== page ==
Fox Passes On Americanized 'Torchwood'

Fox Passes On Americanized ‘Torchwood’

Maybe Fox didn’t like Russell T. Davies script after they read it? Or perhaps they thought the show about an elite team that tries to stop aliens invasions would be too expensive to do on a weekly basis? Or maybe they realized, finally, that the immortal lead character of Captain Jack likes to shag both women and men? Guess they’ve never actually watched the show before.

Whatever the reason, angry fans of the BBC’s Doctor Who spin-off Torchwood can rest easy as Fox has decided not to go through with their plans to adapt the show for the United States.

“BBC Worldwide Productions and the FOX Broadcasting Company have mutually agreed not to progress together with a 13-episode serialized ‘Torchwood’ format,” said BBC Worldwide in a statement. “We are currently in discussion with several interested networks.”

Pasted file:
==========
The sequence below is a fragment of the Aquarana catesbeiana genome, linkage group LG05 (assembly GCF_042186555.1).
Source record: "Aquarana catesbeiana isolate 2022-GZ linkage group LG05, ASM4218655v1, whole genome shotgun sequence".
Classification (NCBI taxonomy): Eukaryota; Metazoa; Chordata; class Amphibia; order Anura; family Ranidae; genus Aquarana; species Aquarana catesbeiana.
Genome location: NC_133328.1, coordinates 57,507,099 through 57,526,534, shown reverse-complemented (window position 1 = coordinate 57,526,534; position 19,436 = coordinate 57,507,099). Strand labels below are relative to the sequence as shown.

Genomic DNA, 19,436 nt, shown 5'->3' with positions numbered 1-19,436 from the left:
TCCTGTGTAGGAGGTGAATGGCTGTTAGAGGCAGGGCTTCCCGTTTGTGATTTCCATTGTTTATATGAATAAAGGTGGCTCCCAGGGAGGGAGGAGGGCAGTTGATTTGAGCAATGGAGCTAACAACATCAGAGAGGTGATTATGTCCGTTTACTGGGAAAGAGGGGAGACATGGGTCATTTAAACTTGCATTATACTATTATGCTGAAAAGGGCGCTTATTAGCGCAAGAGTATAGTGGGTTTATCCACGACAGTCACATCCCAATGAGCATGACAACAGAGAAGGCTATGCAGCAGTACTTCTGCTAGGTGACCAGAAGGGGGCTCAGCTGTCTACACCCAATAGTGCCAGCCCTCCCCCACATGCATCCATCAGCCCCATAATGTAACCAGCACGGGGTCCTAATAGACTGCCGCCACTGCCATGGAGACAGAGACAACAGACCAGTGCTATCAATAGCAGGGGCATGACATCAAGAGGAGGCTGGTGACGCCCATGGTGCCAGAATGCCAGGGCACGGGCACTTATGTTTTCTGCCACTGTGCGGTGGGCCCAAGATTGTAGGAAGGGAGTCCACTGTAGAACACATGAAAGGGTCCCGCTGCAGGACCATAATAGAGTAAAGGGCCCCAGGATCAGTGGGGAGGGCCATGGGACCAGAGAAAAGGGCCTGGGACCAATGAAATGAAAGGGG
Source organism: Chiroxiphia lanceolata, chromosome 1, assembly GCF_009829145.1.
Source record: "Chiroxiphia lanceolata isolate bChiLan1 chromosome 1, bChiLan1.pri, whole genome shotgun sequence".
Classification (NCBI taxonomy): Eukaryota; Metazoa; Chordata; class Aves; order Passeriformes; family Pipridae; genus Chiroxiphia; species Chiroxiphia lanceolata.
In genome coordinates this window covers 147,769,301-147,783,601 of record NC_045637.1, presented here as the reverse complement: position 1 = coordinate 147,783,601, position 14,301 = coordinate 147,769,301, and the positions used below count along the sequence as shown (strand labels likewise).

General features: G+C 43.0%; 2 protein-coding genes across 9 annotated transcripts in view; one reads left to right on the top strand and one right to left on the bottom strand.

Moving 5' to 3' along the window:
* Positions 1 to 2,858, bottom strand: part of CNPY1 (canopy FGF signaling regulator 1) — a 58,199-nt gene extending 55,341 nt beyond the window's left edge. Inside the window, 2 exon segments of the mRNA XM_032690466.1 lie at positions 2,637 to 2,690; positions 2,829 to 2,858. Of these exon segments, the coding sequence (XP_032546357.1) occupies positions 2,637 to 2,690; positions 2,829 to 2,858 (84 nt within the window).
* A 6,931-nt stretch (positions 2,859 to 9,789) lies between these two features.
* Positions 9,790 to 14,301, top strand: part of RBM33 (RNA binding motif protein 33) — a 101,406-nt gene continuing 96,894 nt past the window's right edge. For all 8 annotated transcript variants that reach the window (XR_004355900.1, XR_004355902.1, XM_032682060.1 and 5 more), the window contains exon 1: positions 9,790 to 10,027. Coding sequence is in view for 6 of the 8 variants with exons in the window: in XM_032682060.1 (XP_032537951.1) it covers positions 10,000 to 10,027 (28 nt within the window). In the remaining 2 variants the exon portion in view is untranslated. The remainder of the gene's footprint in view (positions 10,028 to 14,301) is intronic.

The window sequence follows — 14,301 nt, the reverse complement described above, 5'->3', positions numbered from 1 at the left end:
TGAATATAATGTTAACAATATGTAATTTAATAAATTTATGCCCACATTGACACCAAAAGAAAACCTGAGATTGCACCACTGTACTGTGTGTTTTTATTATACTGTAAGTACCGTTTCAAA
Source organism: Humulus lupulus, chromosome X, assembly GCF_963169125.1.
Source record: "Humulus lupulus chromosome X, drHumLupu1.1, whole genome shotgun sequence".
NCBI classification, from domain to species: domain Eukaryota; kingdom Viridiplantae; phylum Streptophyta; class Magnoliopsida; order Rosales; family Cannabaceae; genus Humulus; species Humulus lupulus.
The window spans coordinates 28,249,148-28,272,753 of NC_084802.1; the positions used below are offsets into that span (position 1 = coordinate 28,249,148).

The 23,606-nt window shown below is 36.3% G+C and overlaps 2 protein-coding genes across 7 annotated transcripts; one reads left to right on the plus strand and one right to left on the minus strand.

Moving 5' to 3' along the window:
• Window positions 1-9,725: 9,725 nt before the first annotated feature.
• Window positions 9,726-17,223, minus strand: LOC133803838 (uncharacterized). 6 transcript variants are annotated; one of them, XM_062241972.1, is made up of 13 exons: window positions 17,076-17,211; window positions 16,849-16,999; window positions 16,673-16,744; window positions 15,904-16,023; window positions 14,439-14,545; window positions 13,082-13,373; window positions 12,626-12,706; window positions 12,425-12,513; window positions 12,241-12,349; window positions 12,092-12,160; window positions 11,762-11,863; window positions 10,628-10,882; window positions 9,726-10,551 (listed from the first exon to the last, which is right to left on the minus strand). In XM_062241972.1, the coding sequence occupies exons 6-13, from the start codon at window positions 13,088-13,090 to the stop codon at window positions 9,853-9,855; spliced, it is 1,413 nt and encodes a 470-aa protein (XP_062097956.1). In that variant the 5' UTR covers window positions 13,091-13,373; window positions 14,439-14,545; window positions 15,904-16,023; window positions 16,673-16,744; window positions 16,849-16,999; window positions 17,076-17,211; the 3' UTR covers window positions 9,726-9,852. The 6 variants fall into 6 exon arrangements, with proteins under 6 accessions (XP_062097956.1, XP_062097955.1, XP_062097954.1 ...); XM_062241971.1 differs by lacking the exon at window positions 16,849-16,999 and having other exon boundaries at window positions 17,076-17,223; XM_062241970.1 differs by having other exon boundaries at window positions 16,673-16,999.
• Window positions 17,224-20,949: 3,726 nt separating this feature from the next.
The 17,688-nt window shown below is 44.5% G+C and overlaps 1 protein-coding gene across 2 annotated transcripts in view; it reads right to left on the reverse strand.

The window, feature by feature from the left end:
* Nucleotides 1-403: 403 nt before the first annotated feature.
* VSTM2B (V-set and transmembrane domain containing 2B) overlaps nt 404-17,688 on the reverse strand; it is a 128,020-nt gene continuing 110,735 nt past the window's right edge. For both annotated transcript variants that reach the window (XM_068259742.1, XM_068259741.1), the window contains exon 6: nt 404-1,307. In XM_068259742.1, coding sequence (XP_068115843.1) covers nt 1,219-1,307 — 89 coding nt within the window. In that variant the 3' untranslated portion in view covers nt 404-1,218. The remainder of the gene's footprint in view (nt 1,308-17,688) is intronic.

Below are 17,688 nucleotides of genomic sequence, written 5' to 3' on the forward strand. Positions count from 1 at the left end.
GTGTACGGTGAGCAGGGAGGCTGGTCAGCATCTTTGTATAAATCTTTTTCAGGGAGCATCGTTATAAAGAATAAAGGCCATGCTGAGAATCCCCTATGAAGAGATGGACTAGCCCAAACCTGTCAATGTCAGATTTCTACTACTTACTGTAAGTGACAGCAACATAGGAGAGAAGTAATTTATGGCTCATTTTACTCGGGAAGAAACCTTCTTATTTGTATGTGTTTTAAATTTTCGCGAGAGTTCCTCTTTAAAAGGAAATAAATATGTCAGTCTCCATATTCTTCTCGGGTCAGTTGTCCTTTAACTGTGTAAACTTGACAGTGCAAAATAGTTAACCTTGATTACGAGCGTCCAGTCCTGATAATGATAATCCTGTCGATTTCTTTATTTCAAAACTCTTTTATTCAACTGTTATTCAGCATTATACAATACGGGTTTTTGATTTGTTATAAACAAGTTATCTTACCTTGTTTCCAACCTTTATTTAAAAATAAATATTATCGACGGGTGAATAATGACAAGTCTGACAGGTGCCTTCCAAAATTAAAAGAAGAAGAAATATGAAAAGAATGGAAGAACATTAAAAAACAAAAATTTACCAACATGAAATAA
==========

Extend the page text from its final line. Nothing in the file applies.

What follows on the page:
To further illustrate that last bit, BBC Worldwide executive vp of programming and production Jane Tranter reiterated that a U.S. version was still making progress. “It’s very much ongoing and very much alive,” Tranter said. Well, that’s good news at least. Right? Or not. To be honest, I kinda like my Torchwood the way it is.

Although, the Americanized version of the british hit Coupling didn’t turn out so bad a few years ago and actually did very well for itself. Coupling became Friends in the US, in case you were wondering.

  • jaime
    April 23, 2010 at 3:04 am

    It’s a good show but not a “must” remake for the U.S.

  • cybrosia
    April 22, 2010 at 12:07 pm

    No, actually the Americanized version of “Coupling” crashed and burned on NBC. “Friends,” though heavily, heavily influenced by “Coupling,” was never an “Americanized” version of “Coupling” officially or unofficially. The actual Americanized version of “Coupling” had direct input from the Brit “Coupling” producers and creators. It even used the scripts from the British version… to a degree. However, it crashed and burn soon after its premiere. I believe it only aired 3 or so episodes before the network realized they had botched it and pulled it though several others were produced. See American television simply cannot handle sex comedy as well as the British do. It is an art we have not yet mastered over here. We either go way over the line or, as was the case with “Coupling,” we pull up short.